Economics trumps identity or immigration, election study finds

29 September 2017

PA

Waving: the Labour Party leader, Jeremy Corbyn (left) and members of his Shadow Cabinet receive applause at the party’s annual conference in Brighton, on Tuesday

Waving: the Labour Party leader, Jeremy Corbyn (left) and members of his Shadow Cabinet receive applause at the party’s annual conference in Bri...

PEOPLE on low incomes were more concerned about their economic circumstances than issues of identity and immigration in the last General Election, research by the Joseph Rowntree Foundation (JRF) suggests.

The research, by Professor Matthew Goodwin at the University of Kent and Professor Oliver Heath at the Royal Holloway London, commissioned by JRF, draws on data from the British Election Study (BES). They found that, “while the Conservative party’s message on Brexit attracted some low-income voters, Labour’s message on the economy attracted them much more.

“Other things being equal, support for Labour among people on low incomes with left-wing economic views was 66 per cent compared to just 23 per cent for the Conservatives. By contrast, support for Labour among people on low incomes but who are pro-Brexit was 32 per cent compared to 54 per cent for the Conservatives.”

The report states that, “some of the most substantial advances by the Conservative party came in struggling non-metropolitan, pro-Brexit and Labour-held areas, but the Conservative party did not make sufficient progress in these areas to push seats from the red into the blue column.

“Of an estimated 140 Labour seats in England that had given majority support to Brexit, the average Conservative vote increased by 8.3 percentage points, compared to an average of 4.6 points across England as a whole. Yet Labour contained this advance, even capturing more than a dozen seats from the Conservatives that are estimated to have voted for Brexit.”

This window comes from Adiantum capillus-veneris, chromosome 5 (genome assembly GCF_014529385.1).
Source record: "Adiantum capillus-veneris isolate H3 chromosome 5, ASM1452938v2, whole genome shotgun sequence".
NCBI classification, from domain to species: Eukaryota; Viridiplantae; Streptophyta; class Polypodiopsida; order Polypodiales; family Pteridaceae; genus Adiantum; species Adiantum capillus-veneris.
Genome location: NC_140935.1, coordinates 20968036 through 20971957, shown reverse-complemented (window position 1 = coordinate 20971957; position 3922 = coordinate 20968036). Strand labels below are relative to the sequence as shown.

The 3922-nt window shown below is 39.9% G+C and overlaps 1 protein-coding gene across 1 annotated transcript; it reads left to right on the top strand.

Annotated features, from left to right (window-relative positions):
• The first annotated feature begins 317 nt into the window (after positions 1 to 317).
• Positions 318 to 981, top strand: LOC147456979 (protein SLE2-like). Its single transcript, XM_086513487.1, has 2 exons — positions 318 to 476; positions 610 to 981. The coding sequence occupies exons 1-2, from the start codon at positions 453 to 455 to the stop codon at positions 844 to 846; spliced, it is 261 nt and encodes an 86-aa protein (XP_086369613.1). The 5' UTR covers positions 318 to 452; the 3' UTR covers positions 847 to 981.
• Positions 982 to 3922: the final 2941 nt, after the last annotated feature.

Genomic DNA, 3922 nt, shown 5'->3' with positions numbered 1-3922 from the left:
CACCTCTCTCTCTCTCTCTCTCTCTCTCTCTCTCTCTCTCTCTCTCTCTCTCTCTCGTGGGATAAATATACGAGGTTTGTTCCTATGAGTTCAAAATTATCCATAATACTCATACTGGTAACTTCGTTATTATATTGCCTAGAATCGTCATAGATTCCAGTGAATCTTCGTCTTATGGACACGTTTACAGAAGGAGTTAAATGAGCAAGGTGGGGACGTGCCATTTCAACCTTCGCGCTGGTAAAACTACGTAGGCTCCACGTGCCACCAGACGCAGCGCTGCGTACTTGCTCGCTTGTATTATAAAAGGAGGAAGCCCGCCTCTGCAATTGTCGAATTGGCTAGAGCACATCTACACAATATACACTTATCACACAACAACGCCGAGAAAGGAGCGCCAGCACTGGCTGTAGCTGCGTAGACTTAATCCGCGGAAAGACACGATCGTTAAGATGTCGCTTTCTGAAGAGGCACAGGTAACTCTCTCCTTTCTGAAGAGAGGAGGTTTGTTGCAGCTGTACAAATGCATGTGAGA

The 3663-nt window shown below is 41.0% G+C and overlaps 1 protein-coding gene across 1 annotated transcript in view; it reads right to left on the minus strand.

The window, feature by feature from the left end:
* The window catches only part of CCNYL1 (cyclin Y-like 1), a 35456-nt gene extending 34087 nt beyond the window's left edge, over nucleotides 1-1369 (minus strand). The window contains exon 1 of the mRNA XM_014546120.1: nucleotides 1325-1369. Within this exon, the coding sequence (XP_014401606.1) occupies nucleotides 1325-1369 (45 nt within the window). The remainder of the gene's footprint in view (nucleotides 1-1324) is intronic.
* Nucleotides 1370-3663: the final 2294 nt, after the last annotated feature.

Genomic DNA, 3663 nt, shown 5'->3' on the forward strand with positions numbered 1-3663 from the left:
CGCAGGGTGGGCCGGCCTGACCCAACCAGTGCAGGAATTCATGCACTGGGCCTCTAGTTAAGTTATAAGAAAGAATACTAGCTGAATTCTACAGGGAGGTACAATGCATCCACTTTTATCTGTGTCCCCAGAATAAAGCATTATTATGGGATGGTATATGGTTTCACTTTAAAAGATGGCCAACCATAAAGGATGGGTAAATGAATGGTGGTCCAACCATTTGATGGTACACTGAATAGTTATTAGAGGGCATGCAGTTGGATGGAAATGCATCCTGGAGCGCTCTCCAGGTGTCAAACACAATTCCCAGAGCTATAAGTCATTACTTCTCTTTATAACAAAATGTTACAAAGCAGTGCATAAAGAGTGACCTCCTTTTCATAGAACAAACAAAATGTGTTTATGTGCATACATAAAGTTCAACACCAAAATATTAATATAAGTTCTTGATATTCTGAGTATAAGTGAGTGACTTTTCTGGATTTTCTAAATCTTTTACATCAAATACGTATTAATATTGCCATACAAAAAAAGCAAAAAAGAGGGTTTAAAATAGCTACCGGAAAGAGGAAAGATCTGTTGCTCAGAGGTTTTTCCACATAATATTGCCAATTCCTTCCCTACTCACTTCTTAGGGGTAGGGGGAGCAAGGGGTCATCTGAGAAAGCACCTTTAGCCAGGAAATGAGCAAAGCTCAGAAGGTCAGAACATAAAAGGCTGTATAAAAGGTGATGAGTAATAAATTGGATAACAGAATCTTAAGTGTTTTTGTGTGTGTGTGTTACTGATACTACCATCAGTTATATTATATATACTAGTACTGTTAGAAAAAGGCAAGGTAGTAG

People on low incomes were more likely to vote for the Labour party than the Conservatives (42 per cent and 37 per cent respectively), but both parties increased their support among this group by about eight percentage points. High-income voters remained much more likely to vote Conservative than Labour: 53 per cent compared with 24 per cent. JRF believes that the analysis shows “how the new battleground at the next General Election will be among low-income voters if the main parties are to secure a majority”.

“Gone are the days when people on low incomes and working-class voters gave unconditional support to Labour,” Professor Heath said. “These groups are now up for grabs — and in the next election could swing either way. Political parties would be well advised to take their concerns seriously.”

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